Resolving Canada's conflicted relationship with margarine
Quebec is distinct no more — when it comes to margarine. The province's cabinet agreed in late June 2008 that the time was right to change a 21-year-old law that forced margarine producers to colour their product white if they wanted to sell their wares in Quebec.
The move came a little more than three years after the Supreme Court of Canada ruled that the Quebec regulations were reasonable.
Quebec was the last jurisdiction in North America to force margarine producers to ensure that their product could not be confused with butter — at least when it came to colour.
Even Ontario repealed its Oleomargarine Act back in 1995. Until then, it was technically illegal for companies to make or sell margarine that was coloured yellow, making it look suspiciously like butter. With that law on the books, no one had ever been charged with trafficking in butter-coloured margarine.
In Quebec, it was a different story. The dairy lobby made sure the law was enforced and even small batches of margarine in tiny grocery stores would be seized.
The battle over butter-coloured margarine was a long one. Until 1948, it was illegal to sell margarine of any colour in Canada. That year, the Supreme Court lifted a ban that had been in place since 1886, the same year the U.S. imposed a heavy tax on the non-dairy spread.
As part of the First World War effort, Canada temporarily lifted its ban on margarine from 1917 to 1923 because of dairy shortages during the war.
When the Supreme Court removed the ban permanently, Newfoundland, still a British colony, was churning out bootleg margarine for the Canadian market at about half the price of butter.
The Newfoundland Butter Company was established in 1925 and, despite the name, produced margarine exclusively. Food giant Unilever bought the company in 1937. Unilever had been producing margarine in Europe since 1878, when it was originally made from whale oil.
When Newfoundland joined Canada in 1949, the Newfoundland Butter Company earned a special mention in the Terms of Union. It would become Canada's first margarine manufacturer, and the name changed to the Newfoundland Margarine Company shortly afterwards. (Unilever closed the plant in March 2004 and moved the operation to Ontario.)
Margarine debate handed to provinces
On Oct. 16, 1950, the courts ruled that margarine laws were a provincial jurisdiction — and not the domain of the federal government.
Provincial governments quickly moved to protect consumers who might become confused between margarine and butter. They regulated its colour. But the regulations varied from province to province.
In some provinces, margarine had to be bright yellow. In others, it was sold colourless. Some margarines were sold in a plastic sack that came with a tab. Pressing the tab released a yellow dye into the margarine. Squishing the sack for 20 minutes or so would mix the dye into the margarine.
Dairy farmers were incensed when the Supreme Court lifted the margarine ban, arguing it would cause butter sales to plummet. That would lead farmers to cut back production, possibly causing a milk shortage.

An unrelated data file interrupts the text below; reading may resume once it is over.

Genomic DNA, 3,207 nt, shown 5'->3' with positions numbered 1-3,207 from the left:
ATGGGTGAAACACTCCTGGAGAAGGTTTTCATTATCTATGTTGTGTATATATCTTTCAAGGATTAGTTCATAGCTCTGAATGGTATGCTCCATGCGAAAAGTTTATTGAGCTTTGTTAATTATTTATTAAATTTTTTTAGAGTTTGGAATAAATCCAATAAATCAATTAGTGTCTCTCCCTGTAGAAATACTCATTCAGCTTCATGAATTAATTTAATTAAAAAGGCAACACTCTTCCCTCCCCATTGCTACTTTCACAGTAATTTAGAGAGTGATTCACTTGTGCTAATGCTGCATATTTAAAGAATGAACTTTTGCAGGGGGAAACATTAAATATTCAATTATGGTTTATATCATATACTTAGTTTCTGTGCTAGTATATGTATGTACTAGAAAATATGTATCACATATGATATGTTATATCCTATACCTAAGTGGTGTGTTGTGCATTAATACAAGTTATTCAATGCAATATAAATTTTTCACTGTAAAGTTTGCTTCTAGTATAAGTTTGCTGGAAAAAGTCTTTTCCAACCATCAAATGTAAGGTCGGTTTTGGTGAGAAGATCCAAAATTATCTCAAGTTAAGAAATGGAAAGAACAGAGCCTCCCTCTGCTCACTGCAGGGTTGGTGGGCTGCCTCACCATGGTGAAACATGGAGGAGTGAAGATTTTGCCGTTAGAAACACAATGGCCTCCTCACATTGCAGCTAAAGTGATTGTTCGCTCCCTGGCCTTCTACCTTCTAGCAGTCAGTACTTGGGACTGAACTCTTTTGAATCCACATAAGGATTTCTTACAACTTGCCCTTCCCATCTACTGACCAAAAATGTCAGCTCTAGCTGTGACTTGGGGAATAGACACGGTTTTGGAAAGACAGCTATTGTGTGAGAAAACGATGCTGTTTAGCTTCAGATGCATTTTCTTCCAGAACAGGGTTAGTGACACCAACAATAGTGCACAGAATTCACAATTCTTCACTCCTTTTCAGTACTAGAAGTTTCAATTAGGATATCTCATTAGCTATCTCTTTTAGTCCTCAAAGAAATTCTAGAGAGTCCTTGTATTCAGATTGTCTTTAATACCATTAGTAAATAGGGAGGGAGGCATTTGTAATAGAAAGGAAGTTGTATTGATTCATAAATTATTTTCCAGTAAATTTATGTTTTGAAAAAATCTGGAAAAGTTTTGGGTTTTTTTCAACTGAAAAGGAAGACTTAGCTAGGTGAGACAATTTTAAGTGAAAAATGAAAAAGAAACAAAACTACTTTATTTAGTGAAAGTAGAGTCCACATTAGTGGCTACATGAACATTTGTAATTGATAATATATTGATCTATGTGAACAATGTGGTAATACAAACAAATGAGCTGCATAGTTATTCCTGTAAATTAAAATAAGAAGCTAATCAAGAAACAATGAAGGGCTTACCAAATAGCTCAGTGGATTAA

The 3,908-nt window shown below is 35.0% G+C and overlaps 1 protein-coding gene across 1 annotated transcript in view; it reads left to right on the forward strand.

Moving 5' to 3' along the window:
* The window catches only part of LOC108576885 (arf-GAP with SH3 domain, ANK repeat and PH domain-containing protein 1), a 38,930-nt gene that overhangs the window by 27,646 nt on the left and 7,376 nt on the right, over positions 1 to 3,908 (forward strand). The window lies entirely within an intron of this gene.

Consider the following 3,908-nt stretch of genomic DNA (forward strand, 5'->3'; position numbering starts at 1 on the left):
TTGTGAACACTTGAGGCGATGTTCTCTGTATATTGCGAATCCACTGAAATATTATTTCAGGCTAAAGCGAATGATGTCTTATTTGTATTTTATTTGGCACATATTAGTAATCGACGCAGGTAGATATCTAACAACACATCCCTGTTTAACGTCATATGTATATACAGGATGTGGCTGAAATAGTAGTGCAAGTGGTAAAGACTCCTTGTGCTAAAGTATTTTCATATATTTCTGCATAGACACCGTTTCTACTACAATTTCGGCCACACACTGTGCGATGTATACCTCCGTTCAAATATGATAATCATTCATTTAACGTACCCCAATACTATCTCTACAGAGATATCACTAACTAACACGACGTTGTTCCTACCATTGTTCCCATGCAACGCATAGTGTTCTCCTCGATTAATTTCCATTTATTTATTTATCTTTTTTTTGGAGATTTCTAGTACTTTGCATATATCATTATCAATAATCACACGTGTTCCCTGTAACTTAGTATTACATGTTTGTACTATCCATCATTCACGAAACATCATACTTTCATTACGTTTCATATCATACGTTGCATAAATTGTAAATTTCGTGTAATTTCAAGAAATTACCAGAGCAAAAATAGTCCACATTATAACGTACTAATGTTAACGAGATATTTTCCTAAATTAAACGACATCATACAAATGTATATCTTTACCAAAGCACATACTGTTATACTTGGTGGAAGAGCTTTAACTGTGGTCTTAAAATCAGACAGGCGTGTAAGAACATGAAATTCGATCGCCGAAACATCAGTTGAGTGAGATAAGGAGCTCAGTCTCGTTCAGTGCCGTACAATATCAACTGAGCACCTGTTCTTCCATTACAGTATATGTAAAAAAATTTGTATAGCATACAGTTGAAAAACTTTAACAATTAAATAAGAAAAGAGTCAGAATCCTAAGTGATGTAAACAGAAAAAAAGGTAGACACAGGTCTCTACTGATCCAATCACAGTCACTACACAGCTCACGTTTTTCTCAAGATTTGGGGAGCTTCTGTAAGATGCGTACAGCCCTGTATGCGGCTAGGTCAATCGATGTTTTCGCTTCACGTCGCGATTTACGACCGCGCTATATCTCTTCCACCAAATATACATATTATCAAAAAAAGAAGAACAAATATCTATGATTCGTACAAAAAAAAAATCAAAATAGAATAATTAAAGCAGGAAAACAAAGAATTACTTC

Quebec's strong dairy lobby was able to persuade the government to protect the population from margarine until 1961. But margarine did manage to make its way to morning toast in the province. The dairy lobby, though, was determined to make sure that Quebecers would not be confused and buy margarine if they were really after butter.
The dairy lobby persuaded Premier Robert Bourassa to ban coloured margarine in 1987. At the time, most other provinces had either dropped their prohibition of butter-coloured margarine or had stopped enforcing laws against it.
Margarine companies fight back
Big Margarine went after Quebec's ban on coloured margarine. Unilever challenged the law on the basis that it violated the North American Free Trade Agreement and World Trade Organization rules. Unilever claimed that being forced to make two types of margarine — colourless for Quebec and coloured for the rest of Canada — meant a million-dollar hit for the company's bottom line.
In 1997, Unilever declared war on the ban. In November, the company imported 480 containers of yellow margarine it had manufactured in the U.S. and delivered them to a retail distributor in Quebec.
On Nov. 24, 1997, the government responded. It sent in inspectors from the Ministère de l'Agriculture, des Pêcheries et de l'Alimentation. They seized 384 containers of the offending product. Outraged, Unilever went to Superior Court to have the seizures quashed. It also asked the court to declare the law banning coloured margarine "null, unconstitutional, invalid, inoperable, unreasonable and contrary to Canadian federalism."
The court mulled over the case and ruled in 1999 that the law was valid, although the judge did concede that the ban violates interprovincial trade rules.
The Quebec Court of Appeal upheld the ruling in 2003. A year later the Supreme Court of Canada agreed to hear the butter battle.
On March 17, 2005 Unilever lawyer Gerald Tremblay argued that Quebec's ban on coloured margarine was unreasonable, contrary to the rules of federalism, violates charter guarantees of freedom of expression, and is contrary to North American and world trade rules.
The justices let Tremblay go on for an hour. They refused to hear arguments from lawyers for the government of Quebec, and Quebec Dairy Producers.
Quebec's law stands, they ruled, until the province decides to change it.
The province's dairy lobby says the law's not needed anymore and it has no plans to fight the government's decision to allow Quebecers access to yellow margarine. Quebecers, a dairy industry spokesman suggested, won't switch to margarine just because of colour.